Wed | Jun 7, 2023

Building societies denied stake in $161b credit card market

Published:Wednesday | May 28, 2014 | 12:00 AM
Richard Powell, president of Victoria Mutual Building Society. - File

Avia Collinder, Business Reporter

Jamaica's building societies thought they had finally convinced the central bank to yield on credit cards, based on interpretation of the new banking services bill, but Bank of Jamaica (BOJ) has poured cold water on their ambitions.

If mortgage sellers want to issue credit cards, they will still have to upgrade to commercial bank status, the central bank clarified to Wednesday Business this week.

Last year, Jamaicans financed 16.1 million transactions through their credit cards, for a total spend of $161.3 billion, according to central bank data. Outstanding credit card receivables up to March 2014 was just under $28 billion.

Building societies, in the core business of selling mortgages, have long sought a piece of the lucrative credit card market that is the sole province of traditional banks.

BOJ counsel Robin Sykes reaffirmed the status quo after requests for comment on a presentation made by president of Victoria Mutual Building Society, Richard K. Powell, before the committee reviewing the proposed Banking Services Act on behalf of the two stand-alone societies, the other being Jamaica National.

"It is apparent from Section 19(1) of the bill that a building society, licensed as such, will have power to carry on all forms of banking business - including, for instance, issuing cheques and letters of credit. This is consistent with activities of building societies elsewhere. In particular, we are pleased that we will now be in a position to better serve our clients' needs by issuing credit cards," said Powell's scripted presentation.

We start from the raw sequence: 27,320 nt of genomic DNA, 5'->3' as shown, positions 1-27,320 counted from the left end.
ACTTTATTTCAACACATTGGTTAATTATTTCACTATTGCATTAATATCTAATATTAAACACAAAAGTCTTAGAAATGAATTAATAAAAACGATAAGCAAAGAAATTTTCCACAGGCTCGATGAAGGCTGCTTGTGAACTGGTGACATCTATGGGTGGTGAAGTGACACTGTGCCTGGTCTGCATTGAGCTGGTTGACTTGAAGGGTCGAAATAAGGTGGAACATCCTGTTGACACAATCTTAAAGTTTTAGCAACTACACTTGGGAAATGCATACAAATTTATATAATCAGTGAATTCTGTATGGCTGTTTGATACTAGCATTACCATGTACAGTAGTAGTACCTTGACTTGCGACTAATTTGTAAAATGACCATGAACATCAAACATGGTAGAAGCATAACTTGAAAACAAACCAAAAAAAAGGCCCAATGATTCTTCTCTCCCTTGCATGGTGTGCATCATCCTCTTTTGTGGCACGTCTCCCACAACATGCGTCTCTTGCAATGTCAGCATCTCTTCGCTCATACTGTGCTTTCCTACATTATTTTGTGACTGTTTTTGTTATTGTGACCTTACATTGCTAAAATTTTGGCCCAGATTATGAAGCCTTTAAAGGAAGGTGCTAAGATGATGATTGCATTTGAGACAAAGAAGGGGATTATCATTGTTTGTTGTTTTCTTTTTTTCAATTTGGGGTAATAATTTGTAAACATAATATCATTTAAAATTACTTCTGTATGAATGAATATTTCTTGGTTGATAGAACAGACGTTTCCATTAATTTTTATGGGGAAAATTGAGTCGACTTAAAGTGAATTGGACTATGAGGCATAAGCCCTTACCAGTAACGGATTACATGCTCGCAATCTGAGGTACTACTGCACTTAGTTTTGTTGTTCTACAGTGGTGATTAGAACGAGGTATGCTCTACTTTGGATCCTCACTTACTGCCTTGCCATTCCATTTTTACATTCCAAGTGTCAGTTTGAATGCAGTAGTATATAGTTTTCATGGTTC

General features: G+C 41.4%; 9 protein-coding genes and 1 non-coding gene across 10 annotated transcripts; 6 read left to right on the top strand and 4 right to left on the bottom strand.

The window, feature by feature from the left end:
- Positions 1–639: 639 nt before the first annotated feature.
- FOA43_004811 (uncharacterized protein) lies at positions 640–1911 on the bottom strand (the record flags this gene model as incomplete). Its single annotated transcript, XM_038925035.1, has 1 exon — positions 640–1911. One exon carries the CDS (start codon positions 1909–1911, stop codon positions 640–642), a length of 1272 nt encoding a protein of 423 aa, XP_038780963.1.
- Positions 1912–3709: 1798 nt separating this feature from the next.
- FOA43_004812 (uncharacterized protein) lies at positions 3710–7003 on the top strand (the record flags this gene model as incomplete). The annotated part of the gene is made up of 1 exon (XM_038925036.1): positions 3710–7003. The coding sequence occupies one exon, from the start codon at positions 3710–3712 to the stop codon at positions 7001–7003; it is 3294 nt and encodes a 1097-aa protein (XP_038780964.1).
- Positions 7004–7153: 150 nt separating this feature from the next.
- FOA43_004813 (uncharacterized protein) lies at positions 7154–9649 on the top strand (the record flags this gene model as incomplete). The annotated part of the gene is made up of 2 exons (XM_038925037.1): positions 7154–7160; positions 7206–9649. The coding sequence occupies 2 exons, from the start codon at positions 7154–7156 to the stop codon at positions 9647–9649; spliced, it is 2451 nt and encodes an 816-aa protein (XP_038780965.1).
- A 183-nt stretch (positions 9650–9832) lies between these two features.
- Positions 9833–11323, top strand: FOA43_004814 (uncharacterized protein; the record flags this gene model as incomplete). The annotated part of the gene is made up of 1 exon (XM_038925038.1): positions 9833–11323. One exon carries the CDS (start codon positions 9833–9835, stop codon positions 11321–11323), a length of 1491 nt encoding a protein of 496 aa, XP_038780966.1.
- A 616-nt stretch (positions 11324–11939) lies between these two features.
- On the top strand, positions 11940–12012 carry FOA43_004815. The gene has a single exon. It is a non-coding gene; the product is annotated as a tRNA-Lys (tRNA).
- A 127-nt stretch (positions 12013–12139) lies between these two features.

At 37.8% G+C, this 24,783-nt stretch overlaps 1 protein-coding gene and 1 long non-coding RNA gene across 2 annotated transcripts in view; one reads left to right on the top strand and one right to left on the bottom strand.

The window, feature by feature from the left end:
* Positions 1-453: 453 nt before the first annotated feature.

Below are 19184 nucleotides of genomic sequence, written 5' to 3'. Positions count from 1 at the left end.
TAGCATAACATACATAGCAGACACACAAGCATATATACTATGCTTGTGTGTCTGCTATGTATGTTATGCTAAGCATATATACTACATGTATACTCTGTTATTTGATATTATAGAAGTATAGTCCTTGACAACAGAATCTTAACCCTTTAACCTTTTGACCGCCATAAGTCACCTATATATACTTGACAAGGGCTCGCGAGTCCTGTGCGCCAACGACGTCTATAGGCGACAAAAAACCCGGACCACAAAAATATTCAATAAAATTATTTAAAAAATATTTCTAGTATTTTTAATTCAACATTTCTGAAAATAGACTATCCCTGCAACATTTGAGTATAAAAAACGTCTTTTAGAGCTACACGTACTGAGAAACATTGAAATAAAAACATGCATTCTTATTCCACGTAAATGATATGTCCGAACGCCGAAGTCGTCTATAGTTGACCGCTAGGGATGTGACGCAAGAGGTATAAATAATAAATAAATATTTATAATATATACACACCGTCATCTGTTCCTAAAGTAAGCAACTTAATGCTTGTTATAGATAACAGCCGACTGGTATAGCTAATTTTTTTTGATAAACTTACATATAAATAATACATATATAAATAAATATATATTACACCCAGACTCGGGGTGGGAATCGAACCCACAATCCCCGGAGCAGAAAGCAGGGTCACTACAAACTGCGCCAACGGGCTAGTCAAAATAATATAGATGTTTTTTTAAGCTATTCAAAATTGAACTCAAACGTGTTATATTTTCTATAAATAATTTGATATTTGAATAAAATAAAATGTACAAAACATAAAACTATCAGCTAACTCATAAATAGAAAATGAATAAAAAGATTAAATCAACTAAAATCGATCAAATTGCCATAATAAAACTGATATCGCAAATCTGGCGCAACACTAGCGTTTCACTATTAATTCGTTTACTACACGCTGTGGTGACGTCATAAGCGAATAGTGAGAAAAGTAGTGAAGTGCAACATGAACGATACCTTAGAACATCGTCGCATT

"Please confirm that it is your understanding and intent that building societies will be put on an equal footing on a level playing field with commercial banks," he said.

Sykes said the new banking legislation, which will merge various financial laws, does not aim to make operational changes. The current rights applicable to different deposit-taking institutions will remain intact.

"It is not that we are making building societies into banks," he said.

BOJ regulates all deposit-takers, including building societies, commercial banks and merchants. Credit unions are currently being brought under its ambit.

Layers of risk

Sykes said building societies now "enjoy certain privileges because their loans are longer term and more stable". The credit card market would add a new layer of risk.

"Credit cards, you would appreciate, are unsecured loans," said the central bank counsel. In order for the societies to access that unsecured credit market, they would have to be regulated more closely along the same lines as commercial banks, he said.

"They have a strong argument in that, to a great extent, a lot of their operations are quite in line with banks. But, the nature of the sort of loans which they generally give, residential loans, the rate of default is usually less ... therefore, they tend to have more stable loans and, therefore, they have more regulatory leeway," Sykes said.